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17th LDAG meeting (and my last!) by Samantha Williams

Sam Williams

The 17th LDAG meeting, and my last, took place on 20 September 2016 in Cardiff. Topics covered included the Supporting People Programme, day services in North Wales and what support is needed to enable people with a learning disability in Wales to achieve their well-being outcomes.

Ceri Breeze from the Housing Policy Division within Welsh Government gave a presentation about a piece of work he is undertaking to look at the Supporting People Programme and how the £31 million a year is being spent. Supporting People funding is paid directly to local authorities who use it to commission housing-based support from providers such as housing associations. The fundamental role of the programme is to prevent homelessness, whether that is by providing suitable accommodation or supporting people to maintain their tenancies. Ceri will be carrying out an initial mapping exercise to establish what information is currently available on how the money is spent. His department will also be seeking the expertise of groups like LDAG to help them with this study.

Catherine Watchorn, representing All Wales People First, talked about some research she has been doing in North Wales to find out if people in day services were ever given the choice about what they do during the day. Most of the people she questioned did not remember ever being asked whether or not they wanted to go to the day centre and were not aware that they had a choice. Catherine now plans to talk to young people with a learning disability in schools and colleges in North Wales to find out if they are being given the opportunity to choose what they do next as part of the transition process. This is very important as one of the core themes of the new Social Services and Well-being (Wales) Act is that people should have 'voice and control' in their lives, including the services they receive, so it will be interesting to see if this is actually happening on the ground.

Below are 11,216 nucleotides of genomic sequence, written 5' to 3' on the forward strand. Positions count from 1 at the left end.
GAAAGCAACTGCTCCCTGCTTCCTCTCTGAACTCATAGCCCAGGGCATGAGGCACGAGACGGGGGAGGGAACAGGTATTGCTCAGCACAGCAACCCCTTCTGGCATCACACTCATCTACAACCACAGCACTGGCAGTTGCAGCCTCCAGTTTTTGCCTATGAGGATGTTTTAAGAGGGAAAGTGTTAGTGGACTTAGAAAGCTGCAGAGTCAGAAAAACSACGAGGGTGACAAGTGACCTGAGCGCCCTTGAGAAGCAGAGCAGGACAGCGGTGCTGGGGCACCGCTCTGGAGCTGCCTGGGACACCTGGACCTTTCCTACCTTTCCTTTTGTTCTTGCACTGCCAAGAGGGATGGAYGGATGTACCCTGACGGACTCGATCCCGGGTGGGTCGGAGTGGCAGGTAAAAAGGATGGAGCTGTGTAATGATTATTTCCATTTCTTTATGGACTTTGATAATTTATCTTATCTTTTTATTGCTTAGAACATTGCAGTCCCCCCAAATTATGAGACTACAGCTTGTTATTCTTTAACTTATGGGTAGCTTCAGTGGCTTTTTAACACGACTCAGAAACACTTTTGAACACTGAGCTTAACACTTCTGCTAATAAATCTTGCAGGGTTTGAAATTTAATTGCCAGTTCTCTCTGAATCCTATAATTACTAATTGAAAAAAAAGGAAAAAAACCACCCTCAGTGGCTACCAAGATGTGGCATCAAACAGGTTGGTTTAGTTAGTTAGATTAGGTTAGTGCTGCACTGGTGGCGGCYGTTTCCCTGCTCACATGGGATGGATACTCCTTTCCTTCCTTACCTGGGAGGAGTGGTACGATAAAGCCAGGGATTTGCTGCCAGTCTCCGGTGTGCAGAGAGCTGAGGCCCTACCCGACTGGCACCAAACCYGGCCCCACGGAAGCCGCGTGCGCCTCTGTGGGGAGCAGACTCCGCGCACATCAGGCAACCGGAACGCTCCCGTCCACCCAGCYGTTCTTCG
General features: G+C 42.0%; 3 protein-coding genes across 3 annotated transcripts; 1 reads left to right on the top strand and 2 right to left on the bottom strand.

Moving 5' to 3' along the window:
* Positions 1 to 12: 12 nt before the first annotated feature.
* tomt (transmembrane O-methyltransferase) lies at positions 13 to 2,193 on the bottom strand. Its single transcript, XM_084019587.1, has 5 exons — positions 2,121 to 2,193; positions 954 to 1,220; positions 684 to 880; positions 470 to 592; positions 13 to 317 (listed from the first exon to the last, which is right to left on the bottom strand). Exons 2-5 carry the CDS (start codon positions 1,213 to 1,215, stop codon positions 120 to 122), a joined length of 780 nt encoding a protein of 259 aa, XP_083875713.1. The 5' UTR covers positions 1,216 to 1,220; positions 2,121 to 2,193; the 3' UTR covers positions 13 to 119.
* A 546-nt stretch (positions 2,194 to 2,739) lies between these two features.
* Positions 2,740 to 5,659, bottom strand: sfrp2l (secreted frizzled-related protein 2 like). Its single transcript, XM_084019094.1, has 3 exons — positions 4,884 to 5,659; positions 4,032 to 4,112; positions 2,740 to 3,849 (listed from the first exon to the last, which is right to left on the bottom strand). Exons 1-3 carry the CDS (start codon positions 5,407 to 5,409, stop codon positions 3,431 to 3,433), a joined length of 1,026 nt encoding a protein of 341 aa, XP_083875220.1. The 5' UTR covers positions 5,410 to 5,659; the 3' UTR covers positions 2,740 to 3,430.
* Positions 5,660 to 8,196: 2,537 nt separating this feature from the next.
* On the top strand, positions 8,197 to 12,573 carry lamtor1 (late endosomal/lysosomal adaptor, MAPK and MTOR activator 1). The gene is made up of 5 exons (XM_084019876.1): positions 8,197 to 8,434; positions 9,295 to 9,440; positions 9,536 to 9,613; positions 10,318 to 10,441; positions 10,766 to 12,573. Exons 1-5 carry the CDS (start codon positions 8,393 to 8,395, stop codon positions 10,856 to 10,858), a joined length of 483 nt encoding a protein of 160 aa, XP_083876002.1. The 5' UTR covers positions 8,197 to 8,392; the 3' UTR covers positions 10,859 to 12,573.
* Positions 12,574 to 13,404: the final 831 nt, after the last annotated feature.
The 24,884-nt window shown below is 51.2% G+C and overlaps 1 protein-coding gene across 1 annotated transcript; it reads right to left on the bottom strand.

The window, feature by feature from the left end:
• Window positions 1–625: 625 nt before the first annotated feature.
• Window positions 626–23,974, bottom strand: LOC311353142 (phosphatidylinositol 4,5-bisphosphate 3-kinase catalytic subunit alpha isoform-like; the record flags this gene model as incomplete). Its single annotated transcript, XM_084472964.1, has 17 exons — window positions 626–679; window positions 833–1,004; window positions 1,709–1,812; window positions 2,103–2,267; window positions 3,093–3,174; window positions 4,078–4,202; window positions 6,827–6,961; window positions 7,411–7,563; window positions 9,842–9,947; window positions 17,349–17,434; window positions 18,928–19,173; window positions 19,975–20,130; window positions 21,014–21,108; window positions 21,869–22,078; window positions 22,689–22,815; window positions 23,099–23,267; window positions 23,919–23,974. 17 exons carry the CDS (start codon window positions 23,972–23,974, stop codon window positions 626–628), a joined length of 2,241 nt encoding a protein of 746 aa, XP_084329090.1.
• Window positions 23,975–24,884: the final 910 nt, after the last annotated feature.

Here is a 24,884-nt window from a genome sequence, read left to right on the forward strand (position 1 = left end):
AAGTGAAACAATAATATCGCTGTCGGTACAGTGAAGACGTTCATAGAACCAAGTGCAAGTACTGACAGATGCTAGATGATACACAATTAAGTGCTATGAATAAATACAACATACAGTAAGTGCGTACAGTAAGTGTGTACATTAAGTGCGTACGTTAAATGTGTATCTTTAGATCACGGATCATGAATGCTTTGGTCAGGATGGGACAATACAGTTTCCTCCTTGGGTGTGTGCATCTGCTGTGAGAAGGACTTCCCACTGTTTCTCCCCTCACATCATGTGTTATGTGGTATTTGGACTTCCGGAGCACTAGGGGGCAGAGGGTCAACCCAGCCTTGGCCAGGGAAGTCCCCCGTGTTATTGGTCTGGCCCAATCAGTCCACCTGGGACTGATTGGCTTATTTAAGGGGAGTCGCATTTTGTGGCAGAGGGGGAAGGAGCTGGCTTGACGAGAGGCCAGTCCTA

After lunch, LDAG members were divided into two groups to look at the outcomes framework for delivering integrated support for people with a learning disability. We were asked to think about what services or tools were already in place in Wales to help people with a learning disability achieve the well-being outcomes, what gaps or barriers might prevent this from happening and what LDAG could suggest to overcome these barriers. This piece of work will help to inform any new policy strategy or statement and will also form the basis for LDAG's future workplans.

As I mentioned at the start of this blog post, this was my last LDAG meeting. After over 7 and a half years as Information Officer for the Learning Disability Advisory Group (and its predecessor the Learning Disability Implementation Advisory Group), my post comes to an end on 30 September. When I first started in this role, I knew very little about learning disabilities and my first few meetings were extremely daunting. Being in a room with so many experts who had years of experience in the field, either professionally or personally, was totally overwhelming. Half the time, I had no idea what was going on as I struggled to understand what people were talking about. It was a steep learning curve. In between meetings, I spent hours reading policies, guidance and best practice documents to improve my knowledge. I met with a wide variety of people including professionals, parents and people with a learning disability to ask questions and increase my understanding. I will always be grateful to everyone who took the time to speak to me and answer my seemingly endless questions in those early days, especially Yvonne Boxall from All Wales People First and Prof David Felce from the Welsh Centre for Learning Disabilities at Cardiff University, both of whom have now retired. Over the years I've been lucky enough to meet and work with so many amazing, passionate and dedicated people as part of my role. I've learnt so much and feel proud to have been part of a group that aims to improve the lives of people with a learning disability and their families.

While I will no longer be part of LDAG from 1 October, I will still be based at Learning Disability Wales as I have been since January 2009. I have recently started working on a project aimed at improving support for parents with a learning disability in Wales. As the Policy and Network Co-ordinator for the Working Together with Parents Network I will be working with parents and professionals from across Wales to find out how parents with a learning disability can be best supported to look after their families. There will be network meetings in both North and South Wales for parents and professionals to get together and talk about some of the issues and possible solutions. We will also be establishing an Expert Panel to look at how good practice can be implemented across services in Wales including social care, health and the criminal justice system. If anyone would like to be involved in the network or simply find out more, please contact me on 029 20681160 or email samantha.williams@ldw.org.uk. Details of the UK-wide network can also be found on the Norah Fry Institute website www.wtpn.co.uk.